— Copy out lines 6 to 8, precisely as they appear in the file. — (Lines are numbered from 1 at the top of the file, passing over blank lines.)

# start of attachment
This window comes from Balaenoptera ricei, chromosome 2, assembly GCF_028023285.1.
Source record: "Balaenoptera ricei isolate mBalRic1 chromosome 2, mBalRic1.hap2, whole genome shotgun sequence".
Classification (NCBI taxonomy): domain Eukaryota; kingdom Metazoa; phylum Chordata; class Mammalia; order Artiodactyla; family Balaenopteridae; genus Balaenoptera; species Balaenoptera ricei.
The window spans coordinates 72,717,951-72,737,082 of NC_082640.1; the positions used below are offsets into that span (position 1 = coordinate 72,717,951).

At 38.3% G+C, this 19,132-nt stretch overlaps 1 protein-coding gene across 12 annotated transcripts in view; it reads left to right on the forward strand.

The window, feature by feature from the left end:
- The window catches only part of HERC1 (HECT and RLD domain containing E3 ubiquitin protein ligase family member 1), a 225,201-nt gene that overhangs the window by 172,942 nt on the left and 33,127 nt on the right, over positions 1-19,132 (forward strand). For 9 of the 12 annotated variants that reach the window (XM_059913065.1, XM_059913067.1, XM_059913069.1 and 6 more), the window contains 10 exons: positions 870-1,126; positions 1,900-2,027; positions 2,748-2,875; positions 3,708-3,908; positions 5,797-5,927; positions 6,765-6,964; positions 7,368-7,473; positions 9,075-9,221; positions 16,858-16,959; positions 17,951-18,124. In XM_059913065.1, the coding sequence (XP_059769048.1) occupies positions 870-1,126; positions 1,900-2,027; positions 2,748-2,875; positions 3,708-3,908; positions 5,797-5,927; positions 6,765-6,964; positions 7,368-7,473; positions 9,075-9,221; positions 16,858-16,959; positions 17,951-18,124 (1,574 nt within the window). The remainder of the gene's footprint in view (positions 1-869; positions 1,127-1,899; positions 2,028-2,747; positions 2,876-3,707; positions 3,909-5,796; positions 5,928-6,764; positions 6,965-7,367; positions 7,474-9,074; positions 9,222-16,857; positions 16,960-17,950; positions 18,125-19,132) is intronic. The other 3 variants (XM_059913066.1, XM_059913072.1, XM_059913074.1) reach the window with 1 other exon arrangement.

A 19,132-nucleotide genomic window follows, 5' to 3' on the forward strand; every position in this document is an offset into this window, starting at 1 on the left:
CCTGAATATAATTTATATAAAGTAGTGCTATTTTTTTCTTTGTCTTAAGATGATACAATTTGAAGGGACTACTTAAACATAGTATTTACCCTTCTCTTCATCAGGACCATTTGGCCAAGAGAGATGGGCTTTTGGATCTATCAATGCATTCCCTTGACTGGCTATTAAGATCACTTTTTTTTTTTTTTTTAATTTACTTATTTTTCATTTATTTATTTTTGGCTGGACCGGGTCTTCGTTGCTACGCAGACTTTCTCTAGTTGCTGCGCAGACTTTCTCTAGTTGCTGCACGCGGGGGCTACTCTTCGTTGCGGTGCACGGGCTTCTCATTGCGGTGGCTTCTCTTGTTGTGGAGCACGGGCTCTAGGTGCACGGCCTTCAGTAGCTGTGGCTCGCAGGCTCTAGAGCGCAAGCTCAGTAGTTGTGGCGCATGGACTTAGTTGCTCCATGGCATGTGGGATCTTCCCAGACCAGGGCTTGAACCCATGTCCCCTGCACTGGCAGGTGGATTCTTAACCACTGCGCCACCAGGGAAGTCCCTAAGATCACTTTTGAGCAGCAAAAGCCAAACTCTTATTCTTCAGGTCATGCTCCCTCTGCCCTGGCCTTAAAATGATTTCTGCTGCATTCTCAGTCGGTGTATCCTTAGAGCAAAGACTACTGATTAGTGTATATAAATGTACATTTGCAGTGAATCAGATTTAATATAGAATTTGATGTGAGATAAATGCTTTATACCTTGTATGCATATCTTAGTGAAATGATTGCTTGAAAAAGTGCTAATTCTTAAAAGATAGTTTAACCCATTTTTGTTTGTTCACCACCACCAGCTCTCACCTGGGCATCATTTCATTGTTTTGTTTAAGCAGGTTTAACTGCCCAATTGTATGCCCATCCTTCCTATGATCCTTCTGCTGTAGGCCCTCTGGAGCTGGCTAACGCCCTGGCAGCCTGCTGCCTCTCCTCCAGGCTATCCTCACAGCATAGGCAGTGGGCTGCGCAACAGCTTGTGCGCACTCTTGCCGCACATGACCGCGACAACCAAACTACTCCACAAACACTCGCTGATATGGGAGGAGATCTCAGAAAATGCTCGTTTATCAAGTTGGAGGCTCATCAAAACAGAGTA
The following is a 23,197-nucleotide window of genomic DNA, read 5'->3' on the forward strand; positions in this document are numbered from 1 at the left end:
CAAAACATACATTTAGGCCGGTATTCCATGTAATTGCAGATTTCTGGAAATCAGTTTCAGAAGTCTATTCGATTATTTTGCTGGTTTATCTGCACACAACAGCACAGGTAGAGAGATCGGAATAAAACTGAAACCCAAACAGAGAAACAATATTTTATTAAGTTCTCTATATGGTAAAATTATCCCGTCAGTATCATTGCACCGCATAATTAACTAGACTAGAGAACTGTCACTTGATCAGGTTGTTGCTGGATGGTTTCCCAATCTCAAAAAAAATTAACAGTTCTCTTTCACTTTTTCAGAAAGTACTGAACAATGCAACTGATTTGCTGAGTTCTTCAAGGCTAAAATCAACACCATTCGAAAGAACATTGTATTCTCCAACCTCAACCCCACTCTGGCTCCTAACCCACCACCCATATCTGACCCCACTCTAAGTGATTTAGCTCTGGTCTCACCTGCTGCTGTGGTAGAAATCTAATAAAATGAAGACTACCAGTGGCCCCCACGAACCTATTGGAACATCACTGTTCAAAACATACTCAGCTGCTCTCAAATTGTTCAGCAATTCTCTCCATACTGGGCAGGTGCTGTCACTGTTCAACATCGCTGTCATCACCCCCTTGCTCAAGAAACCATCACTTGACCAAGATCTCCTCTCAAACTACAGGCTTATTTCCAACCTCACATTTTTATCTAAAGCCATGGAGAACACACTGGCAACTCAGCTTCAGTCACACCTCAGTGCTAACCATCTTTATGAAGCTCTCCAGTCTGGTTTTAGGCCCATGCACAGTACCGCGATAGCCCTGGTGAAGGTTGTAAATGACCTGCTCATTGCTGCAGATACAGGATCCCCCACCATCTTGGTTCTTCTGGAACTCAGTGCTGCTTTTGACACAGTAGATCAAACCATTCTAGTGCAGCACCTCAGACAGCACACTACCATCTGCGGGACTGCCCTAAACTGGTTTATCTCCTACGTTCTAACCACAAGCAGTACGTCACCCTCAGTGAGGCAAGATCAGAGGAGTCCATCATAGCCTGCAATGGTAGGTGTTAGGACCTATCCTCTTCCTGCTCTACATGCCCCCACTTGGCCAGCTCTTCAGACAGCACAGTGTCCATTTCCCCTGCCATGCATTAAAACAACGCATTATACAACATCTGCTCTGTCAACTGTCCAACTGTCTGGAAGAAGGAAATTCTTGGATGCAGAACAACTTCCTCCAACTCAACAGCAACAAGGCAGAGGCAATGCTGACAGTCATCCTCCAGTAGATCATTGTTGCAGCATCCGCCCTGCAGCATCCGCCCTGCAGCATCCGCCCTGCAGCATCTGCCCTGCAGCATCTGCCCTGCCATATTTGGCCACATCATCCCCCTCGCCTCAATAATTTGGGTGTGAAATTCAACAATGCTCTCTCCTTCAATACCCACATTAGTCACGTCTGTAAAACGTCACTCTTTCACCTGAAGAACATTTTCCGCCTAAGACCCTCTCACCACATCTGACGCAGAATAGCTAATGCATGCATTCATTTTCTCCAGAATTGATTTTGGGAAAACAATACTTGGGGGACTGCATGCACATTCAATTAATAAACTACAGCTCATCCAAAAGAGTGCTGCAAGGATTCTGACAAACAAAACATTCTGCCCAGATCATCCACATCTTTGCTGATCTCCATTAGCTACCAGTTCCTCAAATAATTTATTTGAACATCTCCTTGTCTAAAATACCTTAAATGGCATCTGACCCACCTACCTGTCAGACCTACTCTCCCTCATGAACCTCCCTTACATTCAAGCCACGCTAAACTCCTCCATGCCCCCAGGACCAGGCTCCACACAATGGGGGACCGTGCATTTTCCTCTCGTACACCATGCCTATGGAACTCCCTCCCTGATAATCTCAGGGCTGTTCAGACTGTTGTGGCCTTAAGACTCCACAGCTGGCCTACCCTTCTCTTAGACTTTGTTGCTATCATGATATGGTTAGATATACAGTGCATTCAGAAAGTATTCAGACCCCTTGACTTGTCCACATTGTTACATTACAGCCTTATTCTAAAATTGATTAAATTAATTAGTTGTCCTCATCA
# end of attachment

The window, feature by feature from the left end:
- The window catches only part of HERC1 (HECT and RLD domain containing E3 ubiquitin protein ligase family member 1), a 225,201-nt gene that overhangs the window by 172,942 nt on the left and 33,127 nt on the right, over positions 1-19,132 (forward strand). For 9 of the 12 annotated variants that reach the window (XM_059913065.1, XM_059913067.1, XM_059913069.1 and 6 more), the window contains 10 exons: positions 870-1,126; positions 1,900-2,027; positions 2,748-2,875; positions 3,708-3,908; positions 5,797-5,927; positions 6,765-6,964; positions 7,368-7,473; positions 9,075-9,221; positions 16,858-16,959; positions 17,951-18,124. In XM_059913065.1, the coding sequence (XP_059769048.1) occupies positions 870-1,126; positions 1,900-2,027; positions 2,748-2,875; positions 3,708-3,908; positions 5,797-5,927; positions 6,765-6,964; positions 7,368-7,473; positions 9,075-9,221; positions 16,858-16,959; positions 17,951-18,124 (1,574 nt within the window). The remainder of the gene's footprint in view (positions 1-869; positions 1,127-1,899; positions 2,028-2,747; positions 2,876-3,707; positions 3,909-5,796; positions 5,928-6,764; positions 6,965-7,367; positions 7,474-9,074; positions 9,222-16,857; positions 16,960-17,950; positions 18,125-19,132) is intronic. The other 3 variants (XM_059913066.1, XM_059913072.1, XM_059913074.1) reach the window with 1 other exon arrangement.

A 19,132-nucleotide genomic window follows, 5' to 3' on the forward strand; every position in this document is an offset into this window, starting at 1 on the left: